Advice on a little repair job...

Discussion in 'Luthier's Corner' started by whero, Aug 20, 2020.

  1. I've done plenty of setups on plenty of basses, but I've never tried anything "luthiery" before, so I'm looking for some advice. Here's the situation...

    I have an acoustic guitar. It's a Cimar (an old Ibanez sub-brand) so it was pretty cheap when I bought it new. And I bought it when I was about 14 or 15, which makes it around 45 years old, so I'm sure it's now worth two thirds of #&@% all, as they say. Because of this, I don't want to take it to a proper luthier and pay way more for a repair than the whole guitar is worth. So I thought I'd give it a crack myself. What have I got to lose?

    The problem is that the fretboard has separated from the neck. It's still joined at the nut, and again from about 1cm after the neck joins the body, but for the length of the 15-odd frets in between there is a gap that's about 3mm at it's widest.

    To show that the fretboard is completely separated, the light bits I've marked in this second photograph are the daylight shining through from the other side.

    So I'm thinking: I should just take the strings off, get any dust or loose material out of the gap, slip some glue in there, clamp it, and wait. It sounds easy when you just say it like that. But I'd love some advice from people who actually know what they're doing, because I don't. The immediate questions I have are:
    1. What glue should I use?
    2. Will the truss rod be "exposed" under the fretboard, i.e. should I be careful about glue down the centre line of the neck, in case I "seal" the TR in place?
    3. Is it actually repairable, or is this already a write-off?
    But I'm sure there are plenty of other things I haven't thought about, so all and any advice will be gratefully received.
  2. Yes it can be fixed. What you suggest is correct. I would destring it and gently pull up that fretboard and see if it will pop loose at the nut. Either way, loosen the trussrod and dry fit clamp the fretboard down and make sure it lays down perfectly flat. If so, inject glue and clamp. Don't glue up the trussrod just the neck and fretboard. Exercise bands or bike inner tubes make great clamps. If that board won't lay down flat, it should come off. Thats more involved. Titebond wood glue. Take lots of pics and post back. Test fit and dry clamp everything a couple times to check the fit and alignment. Ideally, clamping a straightedge to the top of fretboard when gluing is preferred as it minimizes the need to level the frets afterward. Post back with what you find.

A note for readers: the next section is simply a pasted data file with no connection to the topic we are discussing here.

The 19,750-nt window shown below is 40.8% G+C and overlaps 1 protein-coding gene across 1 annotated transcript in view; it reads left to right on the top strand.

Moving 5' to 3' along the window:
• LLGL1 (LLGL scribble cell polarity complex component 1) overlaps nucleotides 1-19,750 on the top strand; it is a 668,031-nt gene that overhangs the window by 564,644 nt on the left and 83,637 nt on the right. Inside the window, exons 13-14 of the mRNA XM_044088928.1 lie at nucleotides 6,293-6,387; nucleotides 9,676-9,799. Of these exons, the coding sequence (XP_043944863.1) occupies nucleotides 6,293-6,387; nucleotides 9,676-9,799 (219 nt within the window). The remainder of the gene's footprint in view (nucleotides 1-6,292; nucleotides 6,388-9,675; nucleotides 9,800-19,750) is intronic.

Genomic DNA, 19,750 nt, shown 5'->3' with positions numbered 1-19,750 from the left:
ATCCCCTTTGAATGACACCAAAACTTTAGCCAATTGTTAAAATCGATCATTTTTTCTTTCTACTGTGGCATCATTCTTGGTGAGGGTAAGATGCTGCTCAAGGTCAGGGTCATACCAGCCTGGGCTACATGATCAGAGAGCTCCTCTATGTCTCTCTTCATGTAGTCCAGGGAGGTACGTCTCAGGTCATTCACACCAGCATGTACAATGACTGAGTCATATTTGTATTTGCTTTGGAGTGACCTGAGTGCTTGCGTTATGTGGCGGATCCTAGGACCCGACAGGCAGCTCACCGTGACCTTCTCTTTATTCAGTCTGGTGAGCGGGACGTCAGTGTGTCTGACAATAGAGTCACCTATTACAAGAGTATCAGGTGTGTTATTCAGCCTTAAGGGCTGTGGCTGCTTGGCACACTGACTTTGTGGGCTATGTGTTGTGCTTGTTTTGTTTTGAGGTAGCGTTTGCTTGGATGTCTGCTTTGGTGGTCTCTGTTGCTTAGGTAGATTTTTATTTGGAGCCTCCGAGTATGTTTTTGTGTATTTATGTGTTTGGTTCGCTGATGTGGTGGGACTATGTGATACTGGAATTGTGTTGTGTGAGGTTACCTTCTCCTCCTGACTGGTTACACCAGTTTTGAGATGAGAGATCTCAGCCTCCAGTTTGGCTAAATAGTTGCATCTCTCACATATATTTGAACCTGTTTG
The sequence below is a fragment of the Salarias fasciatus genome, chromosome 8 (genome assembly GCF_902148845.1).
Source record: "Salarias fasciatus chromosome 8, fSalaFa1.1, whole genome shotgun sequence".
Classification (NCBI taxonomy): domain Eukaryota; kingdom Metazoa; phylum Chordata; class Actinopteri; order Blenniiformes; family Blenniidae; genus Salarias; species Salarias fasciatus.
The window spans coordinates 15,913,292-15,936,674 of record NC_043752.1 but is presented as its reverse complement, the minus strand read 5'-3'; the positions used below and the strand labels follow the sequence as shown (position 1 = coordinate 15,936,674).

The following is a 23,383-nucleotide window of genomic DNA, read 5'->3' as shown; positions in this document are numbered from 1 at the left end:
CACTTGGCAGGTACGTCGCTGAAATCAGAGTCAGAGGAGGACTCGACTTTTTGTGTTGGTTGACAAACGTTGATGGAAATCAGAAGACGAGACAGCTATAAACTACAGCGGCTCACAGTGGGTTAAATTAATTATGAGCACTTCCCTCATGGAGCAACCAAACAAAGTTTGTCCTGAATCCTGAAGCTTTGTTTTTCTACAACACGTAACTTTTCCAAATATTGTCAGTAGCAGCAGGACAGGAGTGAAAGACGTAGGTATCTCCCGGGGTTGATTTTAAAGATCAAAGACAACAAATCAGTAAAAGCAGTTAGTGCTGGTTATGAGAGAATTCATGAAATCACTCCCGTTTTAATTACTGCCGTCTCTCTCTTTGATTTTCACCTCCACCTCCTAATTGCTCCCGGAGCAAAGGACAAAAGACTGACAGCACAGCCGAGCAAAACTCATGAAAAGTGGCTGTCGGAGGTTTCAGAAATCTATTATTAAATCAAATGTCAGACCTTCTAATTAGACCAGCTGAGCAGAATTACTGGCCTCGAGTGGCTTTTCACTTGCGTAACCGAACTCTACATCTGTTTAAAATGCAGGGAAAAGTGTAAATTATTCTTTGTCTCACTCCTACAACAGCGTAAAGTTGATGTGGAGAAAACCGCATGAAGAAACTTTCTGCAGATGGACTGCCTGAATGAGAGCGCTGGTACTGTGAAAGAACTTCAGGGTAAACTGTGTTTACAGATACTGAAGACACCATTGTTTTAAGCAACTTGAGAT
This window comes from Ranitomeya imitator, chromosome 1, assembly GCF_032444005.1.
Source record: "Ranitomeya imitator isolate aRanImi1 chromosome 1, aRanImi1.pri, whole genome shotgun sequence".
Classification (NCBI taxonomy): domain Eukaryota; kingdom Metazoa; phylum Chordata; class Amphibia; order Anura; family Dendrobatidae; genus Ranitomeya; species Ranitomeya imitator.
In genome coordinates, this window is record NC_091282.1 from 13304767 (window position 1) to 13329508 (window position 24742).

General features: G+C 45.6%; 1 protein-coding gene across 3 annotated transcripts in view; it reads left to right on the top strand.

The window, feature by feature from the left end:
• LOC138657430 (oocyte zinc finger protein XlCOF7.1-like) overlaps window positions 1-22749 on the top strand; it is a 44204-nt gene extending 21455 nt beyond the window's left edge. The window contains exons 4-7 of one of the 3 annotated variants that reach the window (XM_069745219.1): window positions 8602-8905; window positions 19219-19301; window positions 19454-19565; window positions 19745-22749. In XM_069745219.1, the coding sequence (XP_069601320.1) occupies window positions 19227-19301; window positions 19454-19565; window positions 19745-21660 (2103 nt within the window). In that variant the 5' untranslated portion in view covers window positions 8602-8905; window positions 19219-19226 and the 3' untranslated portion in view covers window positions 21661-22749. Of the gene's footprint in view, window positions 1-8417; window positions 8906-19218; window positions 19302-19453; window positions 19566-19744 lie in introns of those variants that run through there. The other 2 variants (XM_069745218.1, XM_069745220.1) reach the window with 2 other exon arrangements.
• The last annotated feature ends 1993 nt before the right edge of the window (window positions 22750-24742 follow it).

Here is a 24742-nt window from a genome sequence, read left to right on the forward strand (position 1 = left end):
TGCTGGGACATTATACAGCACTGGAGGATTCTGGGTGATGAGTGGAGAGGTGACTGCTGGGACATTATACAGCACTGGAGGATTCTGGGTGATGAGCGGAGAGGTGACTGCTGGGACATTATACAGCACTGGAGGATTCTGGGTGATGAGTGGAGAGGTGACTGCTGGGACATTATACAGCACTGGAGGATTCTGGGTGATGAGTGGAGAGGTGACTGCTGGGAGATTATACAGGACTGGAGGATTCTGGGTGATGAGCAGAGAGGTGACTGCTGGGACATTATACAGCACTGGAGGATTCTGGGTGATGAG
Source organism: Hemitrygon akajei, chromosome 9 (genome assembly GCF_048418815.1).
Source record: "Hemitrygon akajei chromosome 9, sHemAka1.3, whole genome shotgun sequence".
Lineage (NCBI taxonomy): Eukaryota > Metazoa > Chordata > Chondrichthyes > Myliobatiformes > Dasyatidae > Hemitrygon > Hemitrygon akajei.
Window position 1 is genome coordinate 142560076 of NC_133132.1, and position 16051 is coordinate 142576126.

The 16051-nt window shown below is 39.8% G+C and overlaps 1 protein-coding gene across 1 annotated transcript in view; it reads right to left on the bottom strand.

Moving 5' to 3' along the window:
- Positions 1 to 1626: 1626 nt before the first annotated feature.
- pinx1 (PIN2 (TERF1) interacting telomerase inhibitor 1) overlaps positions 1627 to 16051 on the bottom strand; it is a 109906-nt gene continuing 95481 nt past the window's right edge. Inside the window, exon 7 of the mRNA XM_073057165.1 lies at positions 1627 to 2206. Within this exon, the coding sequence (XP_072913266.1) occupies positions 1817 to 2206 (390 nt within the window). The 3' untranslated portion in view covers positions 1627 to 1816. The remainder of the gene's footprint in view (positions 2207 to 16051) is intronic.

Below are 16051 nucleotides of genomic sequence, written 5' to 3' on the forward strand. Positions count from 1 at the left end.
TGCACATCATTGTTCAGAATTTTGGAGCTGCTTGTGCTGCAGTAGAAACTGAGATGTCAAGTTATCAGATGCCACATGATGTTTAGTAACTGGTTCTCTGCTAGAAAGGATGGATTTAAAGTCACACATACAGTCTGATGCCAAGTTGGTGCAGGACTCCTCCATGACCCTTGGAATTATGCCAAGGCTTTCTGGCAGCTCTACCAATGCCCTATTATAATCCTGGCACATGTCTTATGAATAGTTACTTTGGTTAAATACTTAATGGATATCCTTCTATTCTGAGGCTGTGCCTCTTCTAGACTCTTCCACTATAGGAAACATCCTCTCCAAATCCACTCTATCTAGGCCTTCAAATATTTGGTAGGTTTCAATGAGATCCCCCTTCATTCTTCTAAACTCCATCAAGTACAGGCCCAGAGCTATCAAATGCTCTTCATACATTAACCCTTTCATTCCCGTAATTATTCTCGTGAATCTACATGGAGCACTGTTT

whero likes this.
  3. dwizum


    Dec 21, 2018
    Personally I'd go ahead and take it off. There's no telling what kind of glue residue mess is happening in there and your repair may either not hold, or not be perfect (if reside causes the board to not sit flat against the neck).

    Plus it's just SO CLOSE to being off, it's bugging me just to look at those photos because I want to pull it off myself. It's like a bad scab. You just need to rip that sucker off!

    Very careful use of a heat gun on low pointed at the fretboard while you carefully slip a scraper underneath it will pop it right off. Then you can clean and level the neck and the back of the board and glue it back on for real. If you're careful with the alignment and the glue job you may get away with only a minor finish repair (or just leave the seam showing if it doesn't bother you).
  4. Assuming it's been loose for some time, there is potentially all kinds of crap in the glue joint that may prevent it from clamping down tight. I would remove it and clean is up first. This will also allow you to assess what the best glue is for the repair, depending on what was originally used.
    whero, Beej and Matt Liebenau like this.
  5. Thanks for the responses so far. I'm just back after a few days where I haven't had time to check TB.

    I was just going to try to slip some glue in the crack and seal it, but I totally see the sense in ripping the fretboard off totally and cleaning it up properly before gluing. While it's been in a case since I noticed the damage so, I hadn't thought about old, dry, loose glue, etc. I'll head to a hardware store this weekend and try to get the right adhesive, and be prepared to post before, during and after shots...
  6. Jon Clegg

    Jon Clegg Supporting Member

    Feb 9, 2015
    Northern Virginia
    While you're getting supplies... You'll need a couple of putty knives and a clothes iron. While it's already coming up, I'd use the iron to soften up the glue right where about to peel up the FB. With this one, I'd start where there's already a gap.
  7. dwizum


    Dec 21, 2018
    Titebond I is probably the best hardware store glue for the job. Don't get lulled into upgrade fever and assume II or III are better, they tend to come with problems for guitar work (creep and/or visible glue lines). You could also use epoxy if there's a good quality fresh epoxy at your hardware store (my local mom and pop store has cheapo 5 minute epoxy that's probably been sitting on the shelf for 5 years. About the worst possible choice).